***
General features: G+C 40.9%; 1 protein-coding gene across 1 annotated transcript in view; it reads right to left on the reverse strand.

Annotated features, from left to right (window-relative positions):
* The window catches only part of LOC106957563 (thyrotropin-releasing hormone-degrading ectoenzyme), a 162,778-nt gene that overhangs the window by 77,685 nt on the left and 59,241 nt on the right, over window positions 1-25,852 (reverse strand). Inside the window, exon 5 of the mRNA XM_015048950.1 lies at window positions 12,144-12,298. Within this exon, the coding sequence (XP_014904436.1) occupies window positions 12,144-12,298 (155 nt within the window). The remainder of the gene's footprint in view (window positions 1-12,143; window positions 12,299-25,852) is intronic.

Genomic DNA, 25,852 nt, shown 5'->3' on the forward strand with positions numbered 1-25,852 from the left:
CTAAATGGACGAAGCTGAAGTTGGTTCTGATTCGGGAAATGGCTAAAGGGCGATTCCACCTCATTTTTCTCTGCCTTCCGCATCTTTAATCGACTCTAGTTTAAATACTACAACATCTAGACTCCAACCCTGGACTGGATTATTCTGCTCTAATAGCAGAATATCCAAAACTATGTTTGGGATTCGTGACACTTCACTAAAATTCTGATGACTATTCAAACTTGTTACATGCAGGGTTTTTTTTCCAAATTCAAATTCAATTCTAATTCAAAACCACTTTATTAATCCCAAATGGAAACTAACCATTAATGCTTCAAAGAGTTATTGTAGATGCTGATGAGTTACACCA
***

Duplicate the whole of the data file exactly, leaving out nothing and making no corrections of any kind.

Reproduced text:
General features: G+C 40.9%; 1 protein-coding gene across 1 annotated transcript in view; it reads right to left on the reverse strand.

Annotated features, from left to right (window-relative positions):
* The window catches only part of LOC106957563 (thyrotropin-releasing hormone-degrading ectoenzyme), a 162,778-nt gene that overhangs the window by 77,685 nt on the left and 59,241 nt on the right, over window positions 1-25,852 (reverse strand). Inside the window, exon 5 of the mRNA XM_015048950.1 lies at window positions 12,144-12,298. Within this exon, the coding sequence (XP_014904436.1) occupies window positions 12,144-12,298 (155 nt within the window). The remainder of the gene's footprint in view (window positions 1-12,143; window positions 12,299-25,852) is intronic.

Genomic DNA, 25,852 nt, shown 5'->3' on the forward strand with positions numbered 1-25,852 from the left:
CTAAATGGACGAAGCTGAAGTTGGTTCTGATTCGGGAAATGGCTAAAGGGCGATTCCACCTCATTTTTCTCTGCCTTCCGCATCTTTAATCGACTCTAGTTTAAATACTACAACATCTAGACTCCAACCCTGGACTGGATTATTCTGCTCTAATAGCAGAATATCCAAAACTATGTTTGGGATTCGTGACACTTCACTAAAATTCTGATGACTATTCAAACTTGTTACATGCAGGGTTTTTTTTCCAAATTCAAATTCAATTCTAATTCAAAACCACTTTATTAATCCCAAATGGAAACTAACCATTAATGCTTCAAAGAGTTATTGTAGATGCTGATGAGTTACACCA